Some 600 scientists from 77 wheat-producing nations gathered in the historic city of St. Petersburg for the 8th International Wheat Conference (IWC), 01-04 June 2010. The IWC is held every five years, the last conference taking place in La Plata, Argentina, in 2005. Opening sessions included a presentation by Hans-Joachim Braun, director, Global Wheat Program. The famous Vavilov Institute—one of the oldest and most comprehensive collections of germplasm—was also the focus of the introductory papers. CIMMYT was very well-represented, with presentations in different sessions by Tom Lumpkin, Susan Dreisigacker, Matthew Reynolds, Ivan Ortiz-Monasterio, Tom Payne, and retired CIMMYT wheat agronomist Ken Sayre, as well as poster presentations from many other global wheat program staff. “Every major wheat-producing country was represented and there was a strong private sector presence,” says Braun. “This really showed that wheat is back on the research agenda.”
Scientists join to combat new threat to world wheat crop.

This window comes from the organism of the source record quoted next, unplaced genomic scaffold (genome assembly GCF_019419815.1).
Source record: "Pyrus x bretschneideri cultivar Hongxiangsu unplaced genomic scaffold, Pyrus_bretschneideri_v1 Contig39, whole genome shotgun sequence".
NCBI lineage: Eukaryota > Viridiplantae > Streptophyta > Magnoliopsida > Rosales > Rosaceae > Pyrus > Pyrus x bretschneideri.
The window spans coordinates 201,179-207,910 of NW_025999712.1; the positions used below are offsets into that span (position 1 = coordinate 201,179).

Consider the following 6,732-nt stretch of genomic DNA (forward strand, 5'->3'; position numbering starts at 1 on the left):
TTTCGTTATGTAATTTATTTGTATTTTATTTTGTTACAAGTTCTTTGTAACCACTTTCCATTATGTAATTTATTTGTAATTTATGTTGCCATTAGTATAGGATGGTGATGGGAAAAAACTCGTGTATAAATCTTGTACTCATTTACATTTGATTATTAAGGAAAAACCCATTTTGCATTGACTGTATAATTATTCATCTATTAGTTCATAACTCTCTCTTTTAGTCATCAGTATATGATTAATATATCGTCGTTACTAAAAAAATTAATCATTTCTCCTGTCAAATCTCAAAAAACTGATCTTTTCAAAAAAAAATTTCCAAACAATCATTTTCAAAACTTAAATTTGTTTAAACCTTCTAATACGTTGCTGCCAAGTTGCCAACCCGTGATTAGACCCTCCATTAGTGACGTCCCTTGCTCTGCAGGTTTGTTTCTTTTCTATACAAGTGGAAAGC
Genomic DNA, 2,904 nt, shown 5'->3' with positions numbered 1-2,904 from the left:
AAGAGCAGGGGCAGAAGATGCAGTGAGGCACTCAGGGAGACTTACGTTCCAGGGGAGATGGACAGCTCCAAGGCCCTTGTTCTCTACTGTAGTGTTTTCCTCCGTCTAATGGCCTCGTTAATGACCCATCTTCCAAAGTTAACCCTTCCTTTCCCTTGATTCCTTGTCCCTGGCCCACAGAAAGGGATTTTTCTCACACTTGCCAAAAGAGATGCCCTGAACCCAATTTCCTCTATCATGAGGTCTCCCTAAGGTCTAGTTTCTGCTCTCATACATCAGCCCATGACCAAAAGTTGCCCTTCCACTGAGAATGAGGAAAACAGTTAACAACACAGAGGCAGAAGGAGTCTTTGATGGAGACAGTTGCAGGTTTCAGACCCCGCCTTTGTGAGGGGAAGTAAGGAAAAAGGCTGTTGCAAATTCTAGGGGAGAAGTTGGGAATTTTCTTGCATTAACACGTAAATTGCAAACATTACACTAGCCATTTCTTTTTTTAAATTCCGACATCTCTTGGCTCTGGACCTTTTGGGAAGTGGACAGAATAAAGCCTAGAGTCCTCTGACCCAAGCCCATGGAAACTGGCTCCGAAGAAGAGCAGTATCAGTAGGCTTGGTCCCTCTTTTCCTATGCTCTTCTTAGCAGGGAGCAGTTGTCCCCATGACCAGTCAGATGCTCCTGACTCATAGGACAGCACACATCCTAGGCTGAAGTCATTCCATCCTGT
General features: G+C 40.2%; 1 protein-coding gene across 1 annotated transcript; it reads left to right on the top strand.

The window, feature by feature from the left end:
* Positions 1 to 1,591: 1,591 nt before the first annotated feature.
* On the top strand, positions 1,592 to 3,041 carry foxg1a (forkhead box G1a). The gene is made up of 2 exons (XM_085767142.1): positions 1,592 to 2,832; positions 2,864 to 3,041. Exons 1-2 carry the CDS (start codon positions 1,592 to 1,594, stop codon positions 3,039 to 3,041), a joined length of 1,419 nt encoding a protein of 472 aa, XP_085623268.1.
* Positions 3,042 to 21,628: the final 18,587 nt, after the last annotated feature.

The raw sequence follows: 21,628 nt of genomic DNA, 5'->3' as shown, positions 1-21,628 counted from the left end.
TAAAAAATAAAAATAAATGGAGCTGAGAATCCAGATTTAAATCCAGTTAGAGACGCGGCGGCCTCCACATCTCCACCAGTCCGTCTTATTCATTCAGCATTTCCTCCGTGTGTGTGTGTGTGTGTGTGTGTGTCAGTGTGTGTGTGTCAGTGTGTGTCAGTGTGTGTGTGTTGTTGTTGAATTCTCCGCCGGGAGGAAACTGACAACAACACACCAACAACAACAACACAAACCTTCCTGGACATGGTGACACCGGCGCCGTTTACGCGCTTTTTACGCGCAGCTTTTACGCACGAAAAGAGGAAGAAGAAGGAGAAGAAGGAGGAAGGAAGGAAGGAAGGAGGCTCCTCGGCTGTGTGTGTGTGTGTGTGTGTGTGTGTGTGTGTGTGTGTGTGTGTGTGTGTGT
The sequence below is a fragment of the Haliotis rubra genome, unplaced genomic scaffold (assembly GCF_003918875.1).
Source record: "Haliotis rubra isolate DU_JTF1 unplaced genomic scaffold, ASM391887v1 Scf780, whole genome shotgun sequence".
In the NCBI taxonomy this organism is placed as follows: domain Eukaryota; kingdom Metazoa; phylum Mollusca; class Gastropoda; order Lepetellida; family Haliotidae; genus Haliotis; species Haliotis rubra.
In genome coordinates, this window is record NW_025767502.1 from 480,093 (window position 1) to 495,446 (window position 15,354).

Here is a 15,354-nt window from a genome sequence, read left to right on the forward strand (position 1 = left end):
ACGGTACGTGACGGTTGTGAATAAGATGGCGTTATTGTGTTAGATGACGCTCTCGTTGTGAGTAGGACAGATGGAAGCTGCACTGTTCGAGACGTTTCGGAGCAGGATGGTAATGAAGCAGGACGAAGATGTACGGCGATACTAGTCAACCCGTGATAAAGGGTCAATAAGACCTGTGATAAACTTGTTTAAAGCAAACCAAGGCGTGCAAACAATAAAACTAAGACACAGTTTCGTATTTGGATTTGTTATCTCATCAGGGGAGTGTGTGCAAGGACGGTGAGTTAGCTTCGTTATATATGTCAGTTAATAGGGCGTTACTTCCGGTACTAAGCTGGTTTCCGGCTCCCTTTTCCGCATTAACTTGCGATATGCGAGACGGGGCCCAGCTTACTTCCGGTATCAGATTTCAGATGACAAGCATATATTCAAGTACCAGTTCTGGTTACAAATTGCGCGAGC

Just prior to the IWC, leading wheat experts from Australia, Asia, Africa, Europe and the Americas gathered for two days in St. Petersburg to address the threat of four new mutations of Ug99 wheat stem rust which are virulent against two important stem rust-resistance genes—SR24 and SR36—used widely in the world’s wheat breeding programs. “Most wheat varieties of the world are vulnerable to the original form of Ug99,” says CIMMYT distinguished scientist Ravi Singh. “We will now have to make sure that every new wheat variety we release has resistance to both Ug99 and the new races.” Participants included specialists from CIMMYT, the International Center for Agricultural Research in the Dry Areas (ICARDA), and the Borlaug Global Rust Initiative (BGRI), which organized the event.